Certain appointments relating to pregnancy and childbirth are a statutory right for staff. However, only mothers will receive pay and fathers or partners will have to take unpaid leave.

General healthcare appointments

Time off for doctor’s check-ups and dentist appointments aren’t statutory rights. Businesses can provide leave to help employees with these situations but there is no legal obligation. 

Compassionate leave

Compassionate leave is given in the event of a death in the family and is often unpaid (although many employees offer paid time off to their employees so they can grieve).

Can an employer force an employee to take unpaid leave? 

In short, no. An employer can refuse to pay for time off if the reason for taking leave isn’t protected by law, but they cannot force an employee to stay away from work without pay.

Paid annual leave can be enforced if, for example, the staff member has holiday entitlement left and require a day off for emergency reasons. 

Can an employer refuse a request for unpaid leave?

Yes, as stated above, there are situations in which the employer has the right to refuse an employee’s request to take unpaid leave.

These are:

  1. A career break or sabbatical.
  2. Appointments with the doctor or dentist (unless the employee is pregnant).
  3. Bereavement leave.
  4. Family emergency or to carry out public duties if the employer considers that the employee would be taking an unreasonable amount of time off.
  5. Study and training purposes where the employer does not consider that the training would benefit the business and/or where it would not be able to meet customer demands if the training were granted. 

Does annual leave accrue on unpaid leave?

Yes, employees on unpaid leave will continue to “accrue” statutory annual leave.

How many days unpaid leave it an employee entitled to?

The number of days of unpaid leave to which an employee is entitled depends on whether an employer is obliged to give time off in the first place.

Where the employee is not entitled by law to take unpaid leave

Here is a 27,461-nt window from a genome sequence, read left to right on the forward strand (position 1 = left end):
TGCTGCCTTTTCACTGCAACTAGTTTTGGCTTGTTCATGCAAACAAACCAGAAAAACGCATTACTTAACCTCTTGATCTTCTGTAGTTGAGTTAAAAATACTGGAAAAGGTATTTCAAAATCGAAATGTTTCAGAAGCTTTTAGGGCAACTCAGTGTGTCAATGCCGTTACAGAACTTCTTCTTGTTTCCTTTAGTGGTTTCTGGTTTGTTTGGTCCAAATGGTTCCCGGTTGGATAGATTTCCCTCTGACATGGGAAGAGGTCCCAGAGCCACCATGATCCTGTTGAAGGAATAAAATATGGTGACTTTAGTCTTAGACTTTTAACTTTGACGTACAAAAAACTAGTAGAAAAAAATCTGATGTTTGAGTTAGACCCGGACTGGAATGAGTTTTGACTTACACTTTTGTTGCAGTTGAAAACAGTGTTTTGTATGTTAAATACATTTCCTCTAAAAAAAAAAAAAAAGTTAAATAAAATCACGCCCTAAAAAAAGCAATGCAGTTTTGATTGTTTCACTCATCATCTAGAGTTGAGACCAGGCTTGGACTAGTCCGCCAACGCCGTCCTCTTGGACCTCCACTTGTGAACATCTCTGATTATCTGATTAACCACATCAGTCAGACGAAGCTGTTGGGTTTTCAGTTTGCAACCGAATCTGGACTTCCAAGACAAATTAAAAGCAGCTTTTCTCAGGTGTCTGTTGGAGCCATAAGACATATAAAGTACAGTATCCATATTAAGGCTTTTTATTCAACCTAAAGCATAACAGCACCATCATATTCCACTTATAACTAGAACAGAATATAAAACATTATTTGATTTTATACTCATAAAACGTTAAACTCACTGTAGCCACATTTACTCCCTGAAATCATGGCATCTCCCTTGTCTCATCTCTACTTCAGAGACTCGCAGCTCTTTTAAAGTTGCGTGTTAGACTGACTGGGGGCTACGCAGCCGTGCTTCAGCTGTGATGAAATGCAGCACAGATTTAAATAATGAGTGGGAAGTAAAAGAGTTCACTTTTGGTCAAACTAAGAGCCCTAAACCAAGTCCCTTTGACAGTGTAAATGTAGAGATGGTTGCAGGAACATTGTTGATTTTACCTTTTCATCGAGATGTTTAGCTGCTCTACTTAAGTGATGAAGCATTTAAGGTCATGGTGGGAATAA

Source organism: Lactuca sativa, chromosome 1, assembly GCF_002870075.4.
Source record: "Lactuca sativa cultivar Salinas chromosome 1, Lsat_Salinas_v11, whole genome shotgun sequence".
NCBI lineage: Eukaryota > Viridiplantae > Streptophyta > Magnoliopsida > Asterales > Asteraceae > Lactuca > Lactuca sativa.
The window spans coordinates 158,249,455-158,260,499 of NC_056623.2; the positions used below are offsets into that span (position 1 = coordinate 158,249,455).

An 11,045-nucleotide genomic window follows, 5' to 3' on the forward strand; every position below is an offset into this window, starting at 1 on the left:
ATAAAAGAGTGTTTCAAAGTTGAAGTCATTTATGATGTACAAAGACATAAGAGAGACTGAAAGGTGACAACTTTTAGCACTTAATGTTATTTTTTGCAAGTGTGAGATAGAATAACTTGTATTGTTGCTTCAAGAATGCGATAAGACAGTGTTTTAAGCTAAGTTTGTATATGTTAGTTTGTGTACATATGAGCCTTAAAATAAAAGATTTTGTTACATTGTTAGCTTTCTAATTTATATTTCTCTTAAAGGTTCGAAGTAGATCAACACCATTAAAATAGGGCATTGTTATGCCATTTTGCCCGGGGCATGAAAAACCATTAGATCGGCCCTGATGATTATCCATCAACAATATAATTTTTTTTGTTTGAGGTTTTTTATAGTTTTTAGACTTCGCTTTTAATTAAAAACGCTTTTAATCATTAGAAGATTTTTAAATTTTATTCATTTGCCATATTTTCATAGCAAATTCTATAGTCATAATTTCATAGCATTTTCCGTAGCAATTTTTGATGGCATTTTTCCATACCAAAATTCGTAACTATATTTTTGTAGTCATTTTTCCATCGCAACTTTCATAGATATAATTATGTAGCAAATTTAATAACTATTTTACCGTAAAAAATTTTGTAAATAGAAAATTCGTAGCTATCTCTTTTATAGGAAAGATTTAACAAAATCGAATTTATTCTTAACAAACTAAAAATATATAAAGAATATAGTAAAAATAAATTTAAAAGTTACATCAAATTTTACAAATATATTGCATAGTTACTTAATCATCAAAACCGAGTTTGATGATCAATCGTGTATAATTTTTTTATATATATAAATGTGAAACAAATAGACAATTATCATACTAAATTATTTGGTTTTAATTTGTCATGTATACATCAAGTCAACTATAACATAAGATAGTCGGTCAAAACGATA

In the case of unpaid leave that is discretionary, an employer can decide whether to give this leave at all and if so, how much to give.

Businesses should have a policy in place clearly setting out employee’s rights and ensure it is fairly administered.

Where the employee has the right to take unpaid leave

In the case of time off that is granted by law, the reason for the absence will dictate how much time off will be given. The most common examples are:

  1. Jury duty: employers will have to allow employees to be away from work for as long as they are required to serve as jurors. It is not obligatory to pay employees during this time, but many employers do.
  2. Public duties: employers are required to allow a ‘reasonable’ amount of time off for employees to perform public duties. If an employer feels that the amount of time requested is unreasonable, they can refuse the employee’s request. 
  3. Employees who need time off to care for a dependent in an emergency are again allowed a reasonable amount of time for this purpose. Examples of a family emergency include a child’s accident or a disruption to care arrangements.

In conclusion

Unpaid leave can be a complex issue. We hope with a little help from this guide you now understand the topic a little better.

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Written by Siva

I write & describe the value & benefits delivered by Paperhift's rota planning, staff time tracking, and employee payroll management software. Especially useful for Shift Planners, Rota Managers, Team Admins, and HR Teams :-)